If Morgan Freeman and Judi Dench ever made a film together, would the world simply explode? After all, Freeman always plays the smartest character in his movies and Dench always plays the wisest character in her pictures, so wouldn’t this fall under some sort of “irresistible force meets immovable object” scenario? At any rate, it’s an idea more worthy of discussion than any of the pseudo-weighty nonsense on view in The Bucket List, an interminable film about terminal patients who learn important life lessons before, yes, kicking the bucket. Freeman plays Carter Chambers, an auto mechanic with an IQ equal to that of Stephen Hawking. Dying of cancer, he shares a hospital room with the filthy rich Edward Cole (Jack Nicholson), who’s beginning to realize that money can buy everything except an extended lease on life. With each man facing less than a year to live, they both elect to go out in a blaze (or at least daze) of glory, by dutifully performing tasks on their self-penned “bucket list” of activities they’ve always wanted to do. The list includes such items as “go skydiving” and “laugh until I cry”; unfortunately, “entertain audiences who pay to see this Bucket of s***” is nowhere to be found. A lazy and condescending package from top to bottom (with uninspired efforts put forth by Nicholson, Freeman, director Rob Reiner and especially scripter Justin Zackham), The Bucket List isn’t nearly as torturous as the similar, “laughing in the face of death” Patch Adams; then again, neither is a broken back.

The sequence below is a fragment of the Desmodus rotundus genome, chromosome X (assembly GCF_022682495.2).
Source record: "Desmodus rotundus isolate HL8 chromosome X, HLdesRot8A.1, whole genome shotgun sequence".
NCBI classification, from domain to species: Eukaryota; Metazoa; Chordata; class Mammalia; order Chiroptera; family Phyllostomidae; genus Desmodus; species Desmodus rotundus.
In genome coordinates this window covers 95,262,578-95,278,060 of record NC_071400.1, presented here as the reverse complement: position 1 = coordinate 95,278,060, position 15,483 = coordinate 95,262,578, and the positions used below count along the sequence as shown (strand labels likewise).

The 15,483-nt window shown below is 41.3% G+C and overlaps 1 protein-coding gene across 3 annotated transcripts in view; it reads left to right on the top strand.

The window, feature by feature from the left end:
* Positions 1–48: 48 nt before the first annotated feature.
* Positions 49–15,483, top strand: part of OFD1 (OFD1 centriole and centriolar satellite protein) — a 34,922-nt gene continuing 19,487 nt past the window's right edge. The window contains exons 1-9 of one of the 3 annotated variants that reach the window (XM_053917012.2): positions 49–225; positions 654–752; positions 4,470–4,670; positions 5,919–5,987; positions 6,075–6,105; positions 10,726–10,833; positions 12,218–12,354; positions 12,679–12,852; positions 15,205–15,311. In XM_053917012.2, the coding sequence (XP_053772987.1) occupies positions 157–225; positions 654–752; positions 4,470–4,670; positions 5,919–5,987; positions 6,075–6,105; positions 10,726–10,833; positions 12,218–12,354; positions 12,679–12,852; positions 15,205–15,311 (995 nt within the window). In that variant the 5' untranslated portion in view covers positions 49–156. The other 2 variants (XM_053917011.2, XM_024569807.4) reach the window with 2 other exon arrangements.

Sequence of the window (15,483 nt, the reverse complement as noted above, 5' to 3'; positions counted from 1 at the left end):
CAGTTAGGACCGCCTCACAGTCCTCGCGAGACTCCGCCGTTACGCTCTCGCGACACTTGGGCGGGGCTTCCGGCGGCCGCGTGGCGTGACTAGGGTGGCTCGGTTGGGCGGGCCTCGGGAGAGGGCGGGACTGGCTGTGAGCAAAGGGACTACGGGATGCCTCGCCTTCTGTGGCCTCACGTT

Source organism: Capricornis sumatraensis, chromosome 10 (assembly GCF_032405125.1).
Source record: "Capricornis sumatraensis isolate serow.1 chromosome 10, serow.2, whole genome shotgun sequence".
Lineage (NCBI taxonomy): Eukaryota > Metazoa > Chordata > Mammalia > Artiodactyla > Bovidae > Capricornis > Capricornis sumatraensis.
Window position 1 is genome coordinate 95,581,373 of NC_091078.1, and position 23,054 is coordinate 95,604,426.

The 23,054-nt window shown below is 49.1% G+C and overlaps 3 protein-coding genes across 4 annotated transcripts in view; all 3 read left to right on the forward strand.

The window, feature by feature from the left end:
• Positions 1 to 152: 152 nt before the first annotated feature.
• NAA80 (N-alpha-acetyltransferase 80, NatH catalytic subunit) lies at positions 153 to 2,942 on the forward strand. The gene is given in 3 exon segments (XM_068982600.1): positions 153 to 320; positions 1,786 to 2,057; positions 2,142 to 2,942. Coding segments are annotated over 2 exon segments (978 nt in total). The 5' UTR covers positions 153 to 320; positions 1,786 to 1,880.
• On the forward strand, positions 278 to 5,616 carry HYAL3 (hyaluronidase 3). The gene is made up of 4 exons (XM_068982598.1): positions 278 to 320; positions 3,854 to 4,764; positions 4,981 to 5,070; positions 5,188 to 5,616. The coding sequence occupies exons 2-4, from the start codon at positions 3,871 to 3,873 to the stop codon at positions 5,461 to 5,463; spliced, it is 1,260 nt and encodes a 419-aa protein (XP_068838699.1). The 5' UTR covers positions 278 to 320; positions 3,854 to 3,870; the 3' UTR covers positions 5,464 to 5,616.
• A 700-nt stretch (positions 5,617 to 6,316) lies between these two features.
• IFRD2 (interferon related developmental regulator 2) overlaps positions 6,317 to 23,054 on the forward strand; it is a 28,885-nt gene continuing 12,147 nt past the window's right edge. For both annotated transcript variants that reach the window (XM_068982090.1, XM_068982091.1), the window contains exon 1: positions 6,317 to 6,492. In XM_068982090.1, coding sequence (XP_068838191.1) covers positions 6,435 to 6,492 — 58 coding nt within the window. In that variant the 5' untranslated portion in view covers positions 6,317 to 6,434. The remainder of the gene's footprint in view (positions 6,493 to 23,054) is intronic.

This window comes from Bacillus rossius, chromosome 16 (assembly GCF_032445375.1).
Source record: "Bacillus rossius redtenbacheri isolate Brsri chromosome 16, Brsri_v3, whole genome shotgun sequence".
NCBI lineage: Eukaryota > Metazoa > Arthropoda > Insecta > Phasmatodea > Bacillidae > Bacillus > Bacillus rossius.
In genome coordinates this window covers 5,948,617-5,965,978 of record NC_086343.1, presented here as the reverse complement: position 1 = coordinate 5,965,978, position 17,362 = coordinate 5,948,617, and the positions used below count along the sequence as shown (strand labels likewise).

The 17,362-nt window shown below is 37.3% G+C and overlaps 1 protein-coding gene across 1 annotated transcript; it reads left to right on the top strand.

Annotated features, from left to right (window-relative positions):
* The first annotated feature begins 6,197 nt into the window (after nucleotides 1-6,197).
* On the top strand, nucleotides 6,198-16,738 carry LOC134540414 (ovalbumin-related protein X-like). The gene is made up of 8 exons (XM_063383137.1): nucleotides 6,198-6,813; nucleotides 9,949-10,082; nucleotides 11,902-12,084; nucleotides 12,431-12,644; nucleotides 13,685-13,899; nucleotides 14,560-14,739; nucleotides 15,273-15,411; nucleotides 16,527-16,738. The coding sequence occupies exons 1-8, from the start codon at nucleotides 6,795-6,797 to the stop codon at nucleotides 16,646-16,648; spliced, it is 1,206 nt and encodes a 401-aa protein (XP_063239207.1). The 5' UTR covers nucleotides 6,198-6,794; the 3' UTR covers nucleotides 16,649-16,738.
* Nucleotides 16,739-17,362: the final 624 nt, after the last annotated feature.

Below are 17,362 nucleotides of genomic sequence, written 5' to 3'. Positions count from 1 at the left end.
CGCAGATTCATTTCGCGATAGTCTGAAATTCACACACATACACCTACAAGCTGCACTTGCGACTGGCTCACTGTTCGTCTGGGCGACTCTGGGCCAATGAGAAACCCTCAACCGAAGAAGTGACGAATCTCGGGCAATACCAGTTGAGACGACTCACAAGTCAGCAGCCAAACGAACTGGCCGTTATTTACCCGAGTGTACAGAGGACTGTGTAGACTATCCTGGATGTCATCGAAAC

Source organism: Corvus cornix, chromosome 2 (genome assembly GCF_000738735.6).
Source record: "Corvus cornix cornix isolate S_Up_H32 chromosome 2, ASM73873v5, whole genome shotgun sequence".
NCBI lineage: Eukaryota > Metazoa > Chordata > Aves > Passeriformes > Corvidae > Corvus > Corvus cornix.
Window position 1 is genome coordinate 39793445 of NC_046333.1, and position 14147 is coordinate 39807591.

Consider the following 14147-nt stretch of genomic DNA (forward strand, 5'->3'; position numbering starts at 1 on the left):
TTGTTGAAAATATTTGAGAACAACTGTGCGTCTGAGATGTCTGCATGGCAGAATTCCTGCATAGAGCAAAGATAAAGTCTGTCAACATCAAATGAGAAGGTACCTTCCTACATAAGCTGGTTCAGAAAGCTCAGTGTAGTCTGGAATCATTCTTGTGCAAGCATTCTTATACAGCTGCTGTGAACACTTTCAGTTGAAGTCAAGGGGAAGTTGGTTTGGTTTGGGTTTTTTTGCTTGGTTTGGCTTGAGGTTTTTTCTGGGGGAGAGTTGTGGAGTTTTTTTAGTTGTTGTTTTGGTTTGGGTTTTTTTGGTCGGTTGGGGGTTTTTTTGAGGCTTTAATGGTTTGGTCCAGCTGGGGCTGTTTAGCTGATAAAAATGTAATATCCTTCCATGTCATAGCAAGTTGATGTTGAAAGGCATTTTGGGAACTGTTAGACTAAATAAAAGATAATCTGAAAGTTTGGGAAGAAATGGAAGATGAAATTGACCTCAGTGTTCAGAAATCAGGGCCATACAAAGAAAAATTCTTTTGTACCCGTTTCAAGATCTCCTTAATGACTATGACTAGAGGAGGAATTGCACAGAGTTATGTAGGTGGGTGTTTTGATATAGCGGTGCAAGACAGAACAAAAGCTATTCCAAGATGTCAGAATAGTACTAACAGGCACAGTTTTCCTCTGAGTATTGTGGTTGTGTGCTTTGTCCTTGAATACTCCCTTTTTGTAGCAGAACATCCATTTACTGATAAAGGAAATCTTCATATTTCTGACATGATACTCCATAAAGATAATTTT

The Great Debaters is being positioned as an Oscar contender, and it already has a Golden Globe nomination for Best Picture (Drama) to aid it in its journey. Yet Denzel Washington’s previous film as director, 2002’s admirable Antwone Fisher, failed to grab the Academy’s attention, and I suspect the same fate will befall this inspiring if overly familiar story that owes its allegiance not so much to history (it alters many facts) as to Dead Poets Society, Hoosiers and countless other “Seize the day” flicks. Washington stars as Melvin B. Tolson, the coach of the debate team at an all-black college in 1930s Texas. With four members under his tutelage -- played by talented thespians Jurnee Smollett, Denzel Whitaker (no relation to co-star Forest Whitaker, who plays his stern father), Nate Parker and Jermaine Williams -- Tolson is determined that his squad will emerge as one of the best, if not the best, in the nation; to accomplish that goal, however, he and his charges will have to contend not only with the racism of the time but also with tensions within their own ranks. PC to a fault -- I love how in the debates, Tolson’s team conveniently always gets to argue the right side of any given topic (poverty, equal rights, etc.) -- The Great Debaters is nevertheless sincere in its belief in the power of education and in the importance of language.